Everyone has spiritual questions, whether they consciously realize it or not. What is their purpose in life? What happens after they die? How can they strengthen their family? How can they feel greater peace and happiness? The good news is that we have the answers! It’s important to recognize that the gospel message is extremely valuable to the people that we talk with.

However, when we approach people with “Hi we’re missionaries and we’d like to share a message that will change your life” it comes off as salesman-like and people shut down. No one likes to be talked at, especially if the talking came unrequested. They may have questions but aren’t willing to open up when approached that way.

Meeting new people should be less of an advertisement and more of a conversation. Instead of jumping into some spiel, start by asking them “Golden Questions.” Golden Questions are thought provoking questions that you ask potential investigators in order to engage them in a gospel conversation.

            Some Golden Questions could include:

– If there is a question you could ask God what would it be?

– Have you wondered why Mormons build temples throughout the world?

– Do you believe that God speaks to prophets today as He did to prophets in the past?

-Have you ever asked yourself where did I come from? Why am I here on earth? And where am I going after I die?

– Have you ever heard of the Book of Mormon?

– Have you ever wondered why there are not prophets on the earth today? What would you think if I told you that there are prophets on the earth today?

– Do you believe that marriages and families will continue to be together after this life?

– Do you believe that God governs in our affairs?

– How do you stay close to God?

You will have to experiment with the questions that work best for you and your area. I found that my best question was “Have you ever heard of the Mormons?” This question was usually intriguing enough to get people talking. It gave me the opportunity to talk about Mormons and what we did as missionaries. As I continued to ask questions they would often open and share their opinions, values, and beliefs.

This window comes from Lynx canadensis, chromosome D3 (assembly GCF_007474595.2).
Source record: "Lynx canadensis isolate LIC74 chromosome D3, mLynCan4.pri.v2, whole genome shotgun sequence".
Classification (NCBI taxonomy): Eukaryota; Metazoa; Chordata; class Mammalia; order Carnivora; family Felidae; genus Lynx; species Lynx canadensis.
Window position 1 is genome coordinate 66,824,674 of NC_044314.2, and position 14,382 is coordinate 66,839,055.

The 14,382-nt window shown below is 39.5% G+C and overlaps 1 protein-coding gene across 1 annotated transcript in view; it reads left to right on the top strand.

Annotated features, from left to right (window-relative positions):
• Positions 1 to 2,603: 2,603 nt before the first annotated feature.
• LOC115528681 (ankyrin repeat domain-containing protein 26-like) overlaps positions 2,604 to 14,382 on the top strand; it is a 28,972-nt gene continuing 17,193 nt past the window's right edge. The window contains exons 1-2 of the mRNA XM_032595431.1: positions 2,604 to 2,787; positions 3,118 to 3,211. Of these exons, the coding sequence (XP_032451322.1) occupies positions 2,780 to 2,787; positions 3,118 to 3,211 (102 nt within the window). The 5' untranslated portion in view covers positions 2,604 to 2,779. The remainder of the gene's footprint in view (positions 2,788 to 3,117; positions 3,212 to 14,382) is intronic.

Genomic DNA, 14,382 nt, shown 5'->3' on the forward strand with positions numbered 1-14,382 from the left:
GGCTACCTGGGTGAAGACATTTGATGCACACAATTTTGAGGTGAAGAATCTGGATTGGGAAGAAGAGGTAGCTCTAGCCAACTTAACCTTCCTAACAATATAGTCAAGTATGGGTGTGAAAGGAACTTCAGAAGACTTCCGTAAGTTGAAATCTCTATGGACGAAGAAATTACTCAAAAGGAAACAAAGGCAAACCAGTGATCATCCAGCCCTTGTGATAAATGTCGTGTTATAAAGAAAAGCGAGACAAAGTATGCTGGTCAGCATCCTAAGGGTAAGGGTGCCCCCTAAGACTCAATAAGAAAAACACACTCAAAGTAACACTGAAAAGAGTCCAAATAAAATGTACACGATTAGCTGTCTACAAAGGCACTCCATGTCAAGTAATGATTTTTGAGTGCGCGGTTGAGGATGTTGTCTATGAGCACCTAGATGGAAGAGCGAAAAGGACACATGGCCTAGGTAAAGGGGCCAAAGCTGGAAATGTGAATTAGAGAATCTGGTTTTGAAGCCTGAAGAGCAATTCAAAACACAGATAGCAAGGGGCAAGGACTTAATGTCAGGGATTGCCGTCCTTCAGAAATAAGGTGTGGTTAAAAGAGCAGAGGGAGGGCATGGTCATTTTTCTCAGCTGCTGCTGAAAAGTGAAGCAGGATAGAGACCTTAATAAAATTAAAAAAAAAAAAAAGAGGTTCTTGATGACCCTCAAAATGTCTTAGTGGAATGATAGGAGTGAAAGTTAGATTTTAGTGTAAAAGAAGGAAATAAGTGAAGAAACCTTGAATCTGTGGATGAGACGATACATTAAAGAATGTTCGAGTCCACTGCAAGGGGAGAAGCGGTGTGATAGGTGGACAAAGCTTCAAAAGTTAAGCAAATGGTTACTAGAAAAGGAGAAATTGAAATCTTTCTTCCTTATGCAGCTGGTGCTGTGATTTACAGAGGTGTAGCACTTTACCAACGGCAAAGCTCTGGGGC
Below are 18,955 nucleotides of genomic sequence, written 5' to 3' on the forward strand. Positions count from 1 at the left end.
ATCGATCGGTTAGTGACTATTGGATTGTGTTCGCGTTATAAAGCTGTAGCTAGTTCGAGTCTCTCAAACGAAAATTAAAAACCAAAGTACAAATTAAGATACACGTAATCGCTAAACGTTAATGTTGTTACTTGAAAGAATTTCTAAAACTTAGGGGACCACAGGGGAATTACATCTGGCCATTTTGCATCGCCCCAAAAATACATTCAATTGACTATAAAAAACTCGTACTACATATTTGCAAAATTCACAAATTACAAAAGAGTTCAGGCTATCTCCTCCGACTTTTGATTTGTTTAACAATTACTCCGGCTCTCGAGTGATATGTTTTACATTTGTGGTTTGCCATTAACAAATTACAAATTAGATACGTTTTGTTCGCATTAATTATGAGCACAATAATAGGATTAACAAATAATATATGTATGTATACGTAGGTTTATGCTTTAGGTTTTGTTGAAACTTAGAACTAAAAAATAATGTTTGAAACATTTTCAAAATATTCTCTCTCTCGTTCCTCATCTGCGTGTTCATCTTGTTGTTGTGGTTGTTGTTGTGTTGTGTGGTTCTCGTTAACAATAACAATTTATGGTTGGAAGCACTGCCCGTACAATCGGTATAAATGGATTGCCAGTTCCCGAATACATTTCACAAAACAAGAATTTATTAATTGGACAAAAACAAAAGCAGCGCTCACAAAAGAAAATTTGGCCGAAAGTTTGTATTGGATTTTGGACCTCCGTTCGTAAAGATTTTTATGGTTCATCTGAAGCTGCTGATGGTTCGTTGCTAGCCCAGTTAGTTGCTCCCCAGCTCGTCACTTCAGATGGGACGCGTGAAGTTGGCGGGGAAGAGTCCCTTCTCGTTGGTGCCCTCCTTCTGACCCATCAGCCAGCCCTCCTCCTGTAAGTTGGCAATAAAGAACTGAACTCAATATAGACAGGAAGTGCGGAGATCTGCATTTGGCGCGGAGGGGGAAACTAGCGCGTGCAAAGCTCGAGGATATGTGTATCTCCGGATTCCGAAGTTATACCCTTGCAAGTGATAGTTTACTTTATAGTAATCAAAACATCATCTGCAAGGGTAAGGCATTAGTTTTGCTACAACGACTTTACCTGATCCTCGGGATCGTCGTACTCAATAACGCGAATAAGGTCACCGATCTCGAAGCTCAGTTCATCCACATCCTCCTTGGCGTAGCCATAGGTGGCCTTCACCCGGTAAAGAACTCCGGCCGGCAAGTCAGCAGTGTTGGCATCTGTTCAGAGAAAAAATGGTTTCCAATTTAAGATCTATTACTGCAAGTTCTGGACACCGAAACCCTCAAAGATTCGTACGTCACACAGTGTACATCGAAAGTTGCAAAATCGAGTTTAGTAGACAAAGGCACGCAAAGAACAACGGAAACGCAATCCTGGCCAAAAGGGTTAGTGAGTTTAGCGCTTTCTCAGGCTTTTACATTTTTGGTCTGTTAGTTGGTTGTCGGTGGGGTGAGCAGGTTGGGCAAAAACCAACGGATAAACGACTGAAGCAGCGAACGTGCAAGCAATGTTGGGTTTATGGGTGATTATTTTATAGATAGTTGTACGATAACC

Contacting Principle 3) Tailor your message to what most interests them

Once you learn about what they are interested in you should keep your focus there. This may seem obvious, but I can’t tell you how many times I’ve seen missionaries miss this point. Someone may open up about their sister who is sick in the hospital and the missionary will start teaching from the lesson plan about the Great Apostasy.

I love this quote from Elder Holland in Preach My Gospel (pg.185):

“More important than speaking is listening. These people are not lifeless objects disguised as a baptismal statistic. They are children of God, our brothers and sisters, and they need what we have. Be genuine. Reach out sincerely. Ask these friends what matters most to them. What do they cherish, and what do they hold dear? And then listen. If the setting is right, you might ask what their fears are, what they yearn for, or what they feel is missing in their lives. I promise you that something in what they say will always highlight a truth of the gospel about which you can bear testimony and about which you can then offer more.”

Learning to apply these three principles will help any missionary become a more effective finder, whether they are contacting on the street, at the bus stop, or going door-to-door. Check-in next week as I explain the 8-step Door Approach, a framework for utilizing these three principles when tracting. In the meantime, I invite you to check out my website

What experiences have you had with finding people to teach? What “golden questions” could missionaries ask to engage people in gospel conversation? Share below!